Unrealistic expectations of the group: Although the group has limited resources, they are able to provide training and advocacy to support for women candidates. However, they cannot provide funding for individual candidate’s campaigns. Since poverty is one of the major barriers women face in running for elections, requests for funding are understandable but unfortunately unrealistic.

 

Limited skills base within the group: The majority of the group’s training and production of training materials has been carried out by volunteers in-house so far. However there are a limited number of members who have both the skills and the time to undertake tasks like writing training materials, funding applications and reports and to update the website.

 

We are looking out for partners who will assist us in achieving our future plans, which include the following:

  • To continue to advocate for the repeal of all discriminatory laws against women
  • To develop a secure funding base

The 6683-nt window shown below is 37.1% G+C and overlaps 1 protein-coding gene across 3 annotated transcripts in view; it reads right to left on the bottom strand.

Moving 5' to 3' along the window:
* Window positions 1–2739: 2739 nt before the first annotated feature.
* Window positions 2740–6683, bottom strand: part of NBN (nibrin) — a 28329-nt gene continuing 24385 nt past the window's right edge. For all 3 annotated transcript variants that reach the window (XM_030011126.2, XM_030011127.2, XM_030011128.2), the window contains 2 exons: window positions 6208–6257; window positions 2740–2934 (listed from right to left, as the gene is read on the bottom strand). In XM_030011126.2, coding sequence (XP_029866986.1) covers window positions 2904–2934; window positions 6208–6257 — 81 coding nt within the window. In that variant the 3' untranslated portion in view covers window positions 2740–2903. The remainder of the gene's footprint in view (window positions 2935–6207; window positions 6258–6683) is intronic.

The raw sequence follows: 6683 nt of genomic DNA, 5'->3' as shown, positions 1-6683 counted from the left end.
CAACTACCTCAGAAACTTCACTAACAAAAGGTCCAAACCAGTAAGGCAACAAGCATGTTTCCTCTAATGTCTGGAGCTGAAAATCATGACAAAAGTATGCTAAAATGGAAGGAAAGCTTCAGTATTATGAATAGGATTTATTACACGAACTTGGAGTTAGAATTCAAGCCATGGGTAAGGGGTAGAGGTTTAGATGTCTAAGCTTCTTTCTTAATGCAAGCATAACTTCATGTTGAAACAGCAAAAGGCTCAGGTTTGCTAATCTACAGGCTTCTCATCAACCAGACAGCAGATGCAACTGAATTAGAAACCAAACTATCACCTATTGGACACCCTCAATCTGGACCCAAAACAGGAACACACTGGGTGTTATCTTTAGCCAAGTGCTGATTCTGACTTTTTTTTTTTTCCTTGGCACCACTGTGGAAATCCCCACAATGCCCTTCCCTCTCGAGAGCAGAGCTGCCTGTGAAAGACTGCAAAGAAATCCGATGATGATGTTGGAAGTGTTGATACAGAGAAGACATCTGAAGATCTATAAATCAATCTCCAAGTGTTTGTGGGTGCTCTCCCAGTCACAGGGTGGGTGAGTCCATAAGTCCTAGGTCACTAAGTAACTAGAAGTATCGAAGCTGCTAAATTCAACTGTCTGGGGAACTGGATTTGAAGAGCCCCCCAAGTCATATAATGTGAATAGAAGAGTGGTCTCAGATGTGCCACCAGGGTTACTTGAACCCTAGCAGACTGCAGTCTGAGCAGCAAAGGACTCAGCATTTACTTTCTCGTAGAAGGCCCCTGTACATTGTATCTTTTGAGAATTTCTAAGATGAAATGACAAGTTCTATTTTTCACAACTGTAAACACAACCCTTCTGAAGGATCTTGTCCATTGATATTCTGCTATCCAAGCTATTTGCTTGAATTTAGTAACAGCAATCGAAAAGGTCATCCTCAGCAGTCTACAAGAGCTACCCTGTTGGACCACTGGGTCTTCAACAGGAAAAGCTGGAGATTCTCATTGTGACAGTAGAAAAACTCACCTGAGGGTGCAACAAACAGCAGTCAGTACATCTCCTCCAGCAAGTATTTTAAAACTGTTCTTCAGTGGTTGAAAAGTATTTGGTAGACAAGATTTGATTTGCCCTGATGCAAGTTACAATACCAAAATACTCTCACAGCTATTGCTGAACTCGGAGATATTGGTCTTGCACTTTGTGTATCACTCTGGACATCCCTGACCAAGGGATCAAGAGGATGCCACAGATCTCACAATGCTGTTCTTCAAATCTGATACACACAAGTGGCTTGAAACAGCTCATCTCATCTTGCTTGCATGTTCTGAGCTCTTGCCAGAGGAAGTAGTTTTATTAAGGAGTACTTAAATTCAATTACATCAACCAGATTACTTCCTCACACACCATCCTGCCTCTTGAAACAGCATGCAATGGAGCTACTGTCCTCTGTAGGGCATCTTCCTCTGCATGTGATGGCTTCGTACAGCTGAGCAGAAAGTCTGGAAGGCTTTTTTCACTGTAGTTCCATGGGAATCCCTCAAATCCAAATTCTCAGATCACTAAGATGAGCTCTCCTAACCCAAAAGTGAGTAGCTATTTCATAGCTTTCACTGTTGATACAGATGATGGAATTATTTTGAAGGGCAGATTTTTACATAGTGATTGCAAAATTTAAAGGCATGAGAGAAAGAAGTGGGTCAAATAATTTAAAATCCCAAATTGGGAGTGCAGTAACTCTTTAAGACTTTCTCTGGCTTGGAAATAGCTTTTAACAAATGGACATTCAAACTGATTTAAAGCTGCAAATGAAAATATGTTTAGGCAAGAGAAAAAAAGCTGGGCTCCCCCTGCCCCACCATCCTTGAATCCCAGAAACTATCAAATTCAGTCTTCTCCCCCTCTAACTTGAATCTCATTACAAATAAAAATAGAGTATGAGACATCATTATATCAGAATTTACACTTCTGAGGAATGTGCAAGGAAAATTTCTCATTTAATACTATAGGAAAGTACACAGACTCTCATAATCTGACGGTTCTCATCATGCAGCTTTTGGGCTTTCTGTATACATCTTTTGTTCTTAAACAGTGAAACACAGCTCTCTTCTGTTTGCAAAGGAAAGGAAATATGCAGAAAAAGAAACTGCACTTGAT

• To set up offices in the three regional headquarter towns in the provinces
  • To set up a Radio Station
  • To raise $300,000.00 to erect a building for leadership training and a secretariat on the land donated to us by government

The 50/50 Group seeks to live up to its name by ensuring an equal share of power between men and women in the country’s traditionally male-dominated political system. Sierra Leone, like Liberia who now has a woman as president of the country, could well set the pace for a more equitable political arena in the whole of Africa in years to come.

 

(***Interview by Miao Huixia, Executive Managing Editor of Buziness Africa magazine)